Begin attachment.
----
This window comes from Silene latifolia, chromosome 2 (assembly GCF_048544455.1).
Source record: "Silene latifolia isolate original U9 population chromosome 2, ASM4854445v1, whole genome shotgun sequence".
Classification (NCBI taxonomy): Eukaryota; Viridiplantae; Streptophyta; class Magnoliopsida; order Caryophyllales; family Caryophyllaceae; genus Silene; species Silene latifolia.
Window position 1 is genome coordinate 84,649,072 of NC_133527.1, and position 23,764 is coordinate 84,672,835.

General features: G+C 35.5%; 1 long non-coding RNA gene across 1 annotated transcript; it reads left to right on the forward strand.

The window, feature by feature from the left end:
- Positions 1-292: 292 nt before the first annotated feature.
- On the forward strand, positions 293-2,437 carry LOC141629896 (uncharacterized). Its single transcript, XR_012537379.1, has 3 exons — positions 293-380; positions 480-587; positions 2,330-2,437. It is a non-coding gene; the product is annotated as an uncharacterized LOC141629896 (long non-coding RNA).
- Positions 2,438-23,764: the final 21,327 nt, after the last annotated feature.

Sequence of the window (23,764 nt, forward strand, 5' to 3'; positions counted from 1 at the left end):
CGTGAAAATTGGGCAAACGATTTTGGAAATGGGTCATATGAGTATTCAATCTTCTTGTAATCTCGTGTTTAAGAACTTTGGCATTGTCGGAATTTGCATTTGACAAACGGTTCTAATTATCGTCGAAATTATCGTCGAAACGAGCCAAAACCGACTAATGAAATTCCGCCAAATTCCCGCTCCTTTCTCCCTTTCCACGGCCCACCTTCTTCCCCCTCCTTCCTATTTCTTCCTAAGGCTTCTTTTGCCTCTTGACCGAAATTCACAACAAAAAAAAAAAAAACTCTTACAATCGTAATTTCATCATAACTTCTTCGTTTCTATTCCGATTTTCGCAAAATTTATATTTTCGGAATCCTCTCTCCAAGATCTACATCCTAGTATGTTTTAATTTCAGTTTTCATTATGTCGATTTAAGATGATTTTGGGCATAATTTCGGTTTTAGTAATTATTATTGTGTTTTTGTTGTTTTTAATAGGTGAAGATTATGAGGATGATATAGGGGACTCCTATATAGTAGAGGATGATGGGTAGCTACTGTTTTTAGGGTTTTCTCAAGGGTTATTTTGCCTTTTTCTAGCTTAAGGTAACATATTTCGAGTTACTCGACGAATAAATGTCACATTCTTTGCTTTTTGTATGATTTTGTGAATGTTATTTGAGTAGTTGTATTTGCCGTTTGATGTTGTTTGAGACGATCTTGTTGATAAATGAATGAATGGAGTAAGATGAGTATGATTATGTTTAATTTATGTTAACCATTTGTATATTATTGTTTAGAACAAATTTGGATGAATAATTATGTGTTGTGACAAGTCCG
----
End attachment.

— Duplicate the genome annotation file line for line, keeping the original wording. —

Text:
This window comes from Silene latifolia, chromosome 2 (assembly GCF_048544455.1).
Source record: "Silene latifolia isolate original U9 population chromosome 2, ASM4854445v1, whole genome shotgun sequence".
Classification (NCBI taxonomy): Eukaryota; Viridiplantae; Streptophyta; class Magnoliopsida; order Caryophyllales; family Caryophyllaceae; genus Silene; species Silene latifolia.
Window position 1 is genome coordinate 84,649,072 of NC_133527.1, and position 23,764 is coordinate 84,672,835.

General features: G+C 35.5%; 1 long non-coding RNA gene across 1 annotated transcript; it reads left to right on the forward strand.

The window, feature by feature from the left end:
- Positions 1-292: 292 nt before the first annotated feature.
- On the forward strand, positions 293-2,437 carry LOC141629896 (uncharacterized). Its single transcript, XR_012537379.1, has 3 exons — positions 293-380; positions 480-587; positions 2,330-2,437. It is a non-coding gene; the product is annotated as an uncharacterized LOC141629896 (long non-coding RNA).
- Positions 2,438-23,764: the final 21,327 nt, after the last annotated feature.

Sequence of the window (23,764 nt, forward strand, 5' to 3'; positions counted from 1 at the left end):
CGTGAAAATTGGGCAAACGATTTTGGAAATGGGTCATATGAGTATTCAATCTTCTTGTAATCTCGTGTTTAAGAACTTTGGCATTGTCGGAATTTGCATTTGACAAACGGTTCTAATTATCGTCGAAATTATCGTCGAAACGAGCCAAAACCGACTAATGAAATTCCGCCAAATTCCCGCTCCTTTCTCCCTTTCCACGGCCCACCTTCTTCCCCCTCCTTCCTATTTCTTCCTAAGGCTTCTTTTGCCTCTTGACCGAAATTCACAACAAAAAAAAAAAAAACTCTTACAATCGTAATTTCATCATAACTTCTTCGTTTCTATTCCGATTTTCGCAAAATTTATATTTTCGGAATCCTCTCTCCAAGATCTACATCCTAGTATGTTTTAATTTCAGTTTTCATTATGTCGATTTAAGATGATTTTGGGCATAATTTCGGTTTTAGTAATTATTATTGTGTTTTTGTTGTTTTTAATAGGTGAAGATTATGAGGATGATATAGGGGACTCCTATATAGTAGAGGATGATGGGTAGCTACTGTTTTTAGGGTTTTCTCAAGGGTTATTTTGCCTTTTTCTAGCTTAAGGTAACATATTTCGAGTTACTCGACGAATAAATGTCACATTCTTTGCTTTTTGTATGATTTTGTGAATGTTATTTGAGTAGTTGTATTTGCCGTTTGATGTTGTTTGAGACGATCTTGTTGATAAATGAATGAATGGAGTAAGATGAGTATGATTATGTTTAATTTATGTTAACCATTTGTATATTATTGTTTAGAACAAATTTGGATGAATAATTATGTGTTGTGACAAGTCCG